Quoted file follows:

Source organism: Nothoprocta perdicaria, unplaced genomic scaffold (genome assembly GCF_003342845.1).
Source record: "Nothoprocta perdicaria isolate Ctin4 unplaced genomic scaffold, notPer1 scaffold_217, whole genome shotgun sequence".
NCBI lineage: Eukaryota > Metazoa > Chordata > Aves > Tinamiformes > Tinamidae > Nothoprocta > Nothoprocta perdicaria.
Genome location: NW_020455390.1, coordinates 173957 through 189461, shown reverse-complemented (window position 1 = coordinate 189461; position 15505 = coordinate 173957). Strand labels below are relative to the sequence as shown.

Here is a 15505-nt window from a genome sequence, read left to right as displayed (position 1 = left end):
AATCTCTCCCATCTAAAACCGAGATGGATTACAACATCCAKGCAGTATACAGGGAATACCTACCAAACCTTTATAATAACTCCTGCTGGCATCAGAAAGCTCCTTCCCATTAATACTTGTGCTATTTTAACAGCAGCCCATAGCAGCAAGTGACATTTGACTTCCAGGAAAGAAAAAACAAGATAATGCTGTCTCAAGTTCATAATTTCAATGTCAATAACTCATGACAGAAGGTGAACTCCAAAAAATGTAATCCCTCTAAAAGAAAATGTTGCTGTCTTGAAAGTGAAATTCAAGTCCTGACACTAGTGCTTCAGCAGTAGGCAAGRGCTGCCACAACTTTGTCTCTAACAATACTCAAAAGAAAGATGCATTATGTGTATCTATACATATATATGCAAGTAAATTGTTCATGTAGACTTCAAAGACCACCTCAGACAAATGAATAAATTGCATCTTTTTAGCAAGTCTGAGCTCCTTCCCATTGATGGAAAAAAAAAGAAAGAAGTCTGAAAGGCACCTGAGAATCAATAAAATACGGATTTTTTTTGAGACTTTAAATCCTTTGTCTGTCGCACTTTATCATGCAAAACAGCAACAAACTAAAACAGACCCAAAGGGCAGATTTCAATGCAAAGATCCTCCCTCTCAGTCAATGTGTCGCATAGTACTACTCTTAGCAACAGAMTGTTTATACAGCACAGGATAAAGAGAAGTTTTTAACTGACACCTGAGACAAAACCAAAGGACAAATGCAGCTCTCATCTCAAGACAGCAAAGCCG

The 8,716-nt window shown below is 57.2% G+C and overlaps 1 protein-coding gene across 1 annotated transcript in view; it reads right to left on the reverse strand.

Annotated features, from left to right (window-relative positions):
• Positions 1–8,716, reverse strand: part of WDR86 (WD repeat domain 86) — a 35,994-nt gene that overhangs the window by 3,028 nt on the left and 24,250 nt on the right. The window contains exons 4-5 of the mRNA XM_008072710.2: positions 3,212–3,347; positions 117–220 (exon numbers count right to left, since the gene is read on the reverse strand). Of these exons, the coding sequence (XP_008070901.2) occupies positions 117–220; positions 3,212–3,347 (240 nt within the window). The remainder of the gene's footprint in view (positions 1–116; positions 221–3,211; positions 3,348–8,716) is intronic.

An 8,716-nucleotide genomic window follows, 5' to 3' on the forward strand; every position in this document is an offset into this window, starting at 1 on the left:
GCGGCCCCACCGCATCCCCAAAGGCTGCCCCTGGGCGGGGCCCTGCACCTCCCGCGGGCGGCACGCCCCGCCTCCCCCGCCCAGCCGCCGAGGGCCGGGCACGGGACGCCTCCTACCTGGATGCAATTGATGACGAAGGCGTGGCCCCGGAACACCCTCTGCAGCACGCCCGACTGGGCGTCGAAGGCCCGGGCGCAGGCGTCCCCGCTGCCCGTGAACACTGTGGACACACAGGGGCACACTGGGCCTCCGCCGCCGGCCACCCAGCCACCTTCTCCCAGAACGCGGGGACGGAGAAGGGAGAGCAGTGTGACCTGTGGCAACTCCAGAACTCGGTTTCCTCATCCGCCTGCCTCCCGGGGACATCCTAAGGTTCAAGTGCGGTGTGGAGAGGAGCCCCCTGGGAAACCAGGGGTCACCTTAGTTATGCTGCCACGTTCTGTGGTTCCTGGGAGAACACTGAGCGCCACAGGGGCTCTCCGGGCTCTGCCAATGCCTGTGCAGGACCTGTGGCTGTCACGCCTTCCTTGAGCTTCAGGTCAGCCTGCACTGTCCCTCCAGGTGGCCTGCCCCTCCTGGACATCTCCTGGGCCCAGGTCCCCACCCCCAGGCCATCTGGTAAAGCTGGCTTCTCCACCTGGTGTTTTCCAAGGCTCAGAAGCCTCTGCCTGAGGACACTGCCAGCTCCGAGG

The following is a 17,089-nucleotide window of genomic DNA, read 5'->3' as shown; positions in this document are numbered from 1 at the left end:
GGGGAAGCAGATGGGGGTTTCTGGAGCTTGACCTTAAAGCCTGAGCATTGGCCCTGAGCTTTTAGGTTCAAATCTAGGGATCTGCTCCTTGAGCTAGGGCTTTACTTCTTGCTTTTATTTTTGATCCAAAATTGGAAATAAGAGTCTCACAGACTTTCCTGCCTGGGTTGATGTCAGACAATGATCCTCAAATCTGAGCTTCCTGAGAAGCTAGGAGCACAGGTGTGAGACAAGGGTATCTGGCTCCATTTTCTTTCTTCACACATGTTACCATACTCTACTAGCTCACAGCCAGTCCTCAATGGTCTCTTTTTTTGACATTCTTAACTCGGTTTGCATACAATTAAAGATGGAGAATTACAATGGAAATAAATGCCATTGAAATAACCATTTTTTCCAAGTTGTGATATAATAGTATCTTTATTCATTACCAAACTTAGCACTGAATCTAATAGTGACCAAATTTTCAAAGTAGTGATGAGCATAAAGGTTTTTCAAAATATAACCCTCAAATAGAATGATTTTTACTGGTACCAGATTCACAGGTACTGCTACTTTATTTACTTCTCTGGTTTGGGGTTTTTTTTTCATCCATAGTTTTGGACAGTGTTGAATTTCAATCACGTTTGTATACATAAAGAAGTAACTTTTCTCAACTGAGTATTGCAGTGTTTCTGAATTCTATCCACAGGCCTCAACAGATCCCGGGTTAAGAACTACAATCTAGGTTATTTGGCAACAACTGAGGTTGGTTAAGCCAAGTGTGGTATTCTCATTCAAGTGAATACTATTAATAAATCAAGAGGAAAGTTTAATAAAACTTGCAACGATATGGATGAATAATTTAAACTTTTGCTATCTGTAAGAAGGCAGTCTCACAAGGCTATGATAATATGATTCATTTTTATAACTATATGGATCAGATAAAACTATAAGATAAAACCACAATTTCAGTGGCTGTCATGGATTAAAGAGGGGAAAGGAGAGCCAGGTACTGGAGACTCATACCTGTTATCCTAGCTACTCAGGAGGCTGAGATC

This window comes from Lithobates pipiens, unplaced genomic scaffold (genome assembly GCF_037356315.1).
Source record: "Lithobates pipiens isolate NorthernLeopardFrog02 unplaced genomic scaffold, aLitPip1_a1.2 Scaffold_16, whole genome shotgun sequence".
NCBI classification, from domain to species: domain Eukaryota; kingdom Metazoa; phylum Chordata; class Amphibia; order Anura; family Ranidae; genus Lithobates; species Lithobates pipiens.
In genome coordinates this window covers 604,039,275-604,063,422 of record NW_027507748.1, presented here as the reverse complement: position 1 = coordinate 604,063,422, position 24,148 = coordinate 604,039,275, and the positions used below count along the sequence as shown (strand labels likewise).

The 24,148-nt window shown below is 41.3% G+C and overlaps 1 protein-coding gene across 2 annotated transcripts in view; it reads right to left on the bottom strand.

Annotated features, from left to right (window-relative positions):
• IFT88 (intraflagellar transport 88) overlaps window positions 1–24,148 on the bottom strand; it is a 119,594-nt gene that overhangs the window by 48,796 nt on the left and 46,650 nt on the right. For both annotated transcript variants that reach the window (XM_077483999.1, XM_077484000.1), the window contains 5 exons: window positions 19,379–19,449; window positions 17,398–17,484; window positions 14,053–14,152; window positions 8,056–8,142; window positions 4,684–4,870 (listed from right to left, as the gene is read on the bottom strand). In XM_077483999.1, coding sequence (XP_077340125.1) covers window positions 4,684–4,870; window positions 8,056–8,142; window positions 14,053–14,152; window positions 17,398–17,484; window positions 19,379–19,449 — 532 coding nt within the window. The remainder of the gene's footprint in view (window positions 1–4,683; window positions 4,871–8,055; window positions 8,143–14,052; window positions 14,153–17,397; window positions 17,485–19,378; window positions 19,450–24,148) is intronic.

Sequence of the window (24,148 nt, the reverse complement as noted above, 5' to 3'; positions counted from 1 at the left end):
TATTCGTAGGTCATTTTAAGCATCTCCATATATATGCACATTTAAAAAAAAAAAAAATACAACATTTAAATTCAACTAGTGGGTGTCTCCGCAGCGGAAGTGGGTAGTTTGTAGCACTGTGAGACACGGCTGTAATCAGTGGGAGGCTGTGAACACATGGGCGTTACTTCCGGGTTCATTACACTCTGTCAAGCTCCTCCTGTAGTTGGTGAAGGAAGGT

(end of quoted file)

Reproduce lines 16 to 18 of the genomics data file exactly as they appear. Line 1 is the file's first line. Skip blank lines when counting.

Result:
NCBI classification, from domain to species: domain Eukaryota; kingdom Metazoa; phylum Chordata; class Amphibia; order Anura; family Ranidae; genus Lithobates; species Lithobates pipiens.
In genome coordinates this window covers 604,039,275-604,063,422 of record NW_027507748.1, presented here as the reverse complement: position 1 = coordinate 604,063,422, position 24,148 = coordinate 604,039,275, and the positions used below count along the sequence as shown (strand labels likewise).

The 24,148-nt window shown below is 41.3% G+C and overlaps 1 protein-coding gene across 2 annotated transcripts in view; it reads right to left on the bottom strand.